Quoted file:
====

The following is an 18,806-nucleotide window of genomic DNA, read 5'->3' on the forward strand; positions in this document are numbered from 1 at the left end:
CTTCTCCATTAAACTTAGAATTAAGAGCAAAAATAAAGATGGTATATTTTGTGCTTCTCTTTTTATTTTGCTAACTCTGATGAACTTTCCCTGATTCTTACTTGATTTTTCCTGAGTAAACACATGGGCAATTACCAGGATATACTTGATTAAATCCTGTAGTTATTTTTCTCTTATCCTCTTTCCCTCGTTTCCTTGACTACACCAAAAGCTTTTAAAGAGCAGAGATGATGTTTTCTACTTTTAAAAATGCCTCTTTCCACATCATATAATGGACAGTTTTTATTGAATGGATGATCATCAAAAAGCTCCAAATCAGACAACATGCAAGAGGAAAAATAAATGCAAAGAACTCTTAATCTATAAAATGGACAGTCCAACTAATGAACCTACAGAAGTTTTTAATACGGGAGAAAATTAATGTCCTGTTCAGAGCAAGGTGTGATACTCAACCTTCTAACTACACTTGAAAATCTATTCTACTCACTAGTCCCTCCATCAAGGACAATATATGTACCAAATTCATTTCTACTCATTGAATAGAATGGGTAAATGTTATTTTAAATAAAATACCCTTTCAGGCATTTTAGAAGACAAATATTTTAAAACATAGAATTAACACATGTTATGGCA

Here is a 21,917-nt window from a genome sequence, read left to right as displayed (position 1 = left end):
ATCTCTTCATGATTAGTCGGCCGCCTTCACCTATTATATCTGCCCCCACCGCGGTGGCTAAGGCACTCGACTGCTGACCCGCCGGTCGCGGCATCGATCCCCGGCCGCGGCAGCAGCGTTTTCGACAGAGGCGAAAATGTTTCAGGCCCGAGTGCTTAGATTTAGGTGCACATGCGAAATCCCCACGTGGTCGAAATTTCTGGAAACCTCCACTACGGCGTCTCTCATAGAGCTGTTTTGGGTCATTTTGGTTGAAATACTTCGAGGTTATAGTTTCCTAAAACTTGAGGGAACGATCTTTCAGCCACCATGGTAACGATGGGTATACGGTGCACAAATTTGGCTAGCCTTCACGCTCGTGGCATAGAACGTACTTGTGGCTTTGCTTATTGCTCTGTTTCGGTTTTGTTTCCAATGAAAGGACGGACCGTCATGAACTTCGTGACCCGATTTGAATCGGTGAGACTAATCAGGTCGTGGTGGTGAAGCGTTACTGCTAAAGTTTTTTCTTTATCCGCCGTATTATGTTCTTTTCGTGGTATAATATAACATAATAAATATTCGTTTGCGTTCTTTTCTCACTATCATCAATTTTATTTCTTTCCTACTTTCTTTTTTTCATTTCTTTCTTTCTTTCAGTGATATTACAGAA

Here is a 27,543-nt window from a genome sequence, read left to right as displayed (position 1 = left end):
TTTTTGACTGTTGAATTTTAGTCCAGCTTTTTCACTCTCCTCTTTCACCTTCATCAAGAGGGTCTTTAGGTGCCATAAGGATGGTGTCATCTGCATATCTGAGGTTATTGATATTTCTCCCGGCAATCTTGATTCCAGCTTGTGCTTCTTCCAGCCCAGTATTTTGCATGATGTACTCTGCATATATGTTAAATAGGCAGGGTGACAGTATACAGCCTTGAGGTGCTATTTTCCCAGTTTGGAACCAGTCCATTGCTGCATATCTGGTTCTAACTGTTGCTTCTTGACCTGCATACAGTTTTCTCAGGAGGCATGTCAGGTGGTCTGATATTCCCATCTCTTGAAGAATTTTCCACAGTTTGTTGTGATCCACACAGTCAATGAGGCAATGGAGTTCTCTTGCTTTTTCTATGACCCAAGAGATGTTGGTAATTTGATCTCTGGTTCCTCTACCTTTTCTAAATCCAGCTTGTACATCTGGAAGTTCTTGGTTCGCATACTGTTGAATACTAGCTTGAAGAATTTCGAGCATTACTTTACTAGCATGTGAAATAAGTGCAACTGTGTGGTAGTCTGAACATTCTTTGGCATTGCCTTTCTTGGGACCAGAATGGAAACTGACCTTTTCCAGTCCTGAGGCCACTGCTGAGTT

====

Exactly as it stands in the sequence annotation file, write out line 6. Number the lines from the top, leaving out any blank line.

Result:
TTTTTGACTGTTGAATTTTAGTCCAGCTTTTTCACTCTCCTCTTTCACCTTCATCAAGAGGGTCTTTAGGTGCCATAAGGATGGTGTCATCTGCATATCTGAGGTTATTGATATTTCTCCCGGCAATCTTGATTCCAGCTTGTGCTTCTTCCAGCCCAGTATTTTGCATGATGTACTCTGCATATATGTTAAATAGGCAGGGTGACAGTATACAGCCTTGAGGTGCTATTTTCCCAGTTTGGAACCAGTCCATTGCTGCATATCTGGTTCTAACTGTTGCTTCTTGACCTGCATACAGTTTTCTCAGGAGGCATGTCAGGTGGTCTGATATTCCCATCTCTTGAAGAATTTTCCACAGTTTGTTGTGATCCACACAGTCAATGAGGCAATGGAGTTCTCTTGCTTTTTCTATGACCCAAGAGATGTTGGTAATTTGATCTCTGGTTCCTCTACCTTTTCTAAATCCAGCTTGTACATCTGGAAGTTCTTGGTTCGCATACTGTTGAATACTAGCTTGAAGAATTTCGAGCATTACTTTACTAGCATGTGAAATAAGTGCAACTGTGTGGTAGTCTGAACATTCTTTGGCATTGCCTTTCTTGGGACCAGAATGGAAACTGACCTTTTCCAGTCCTGAGGCCACTGCTGAGTT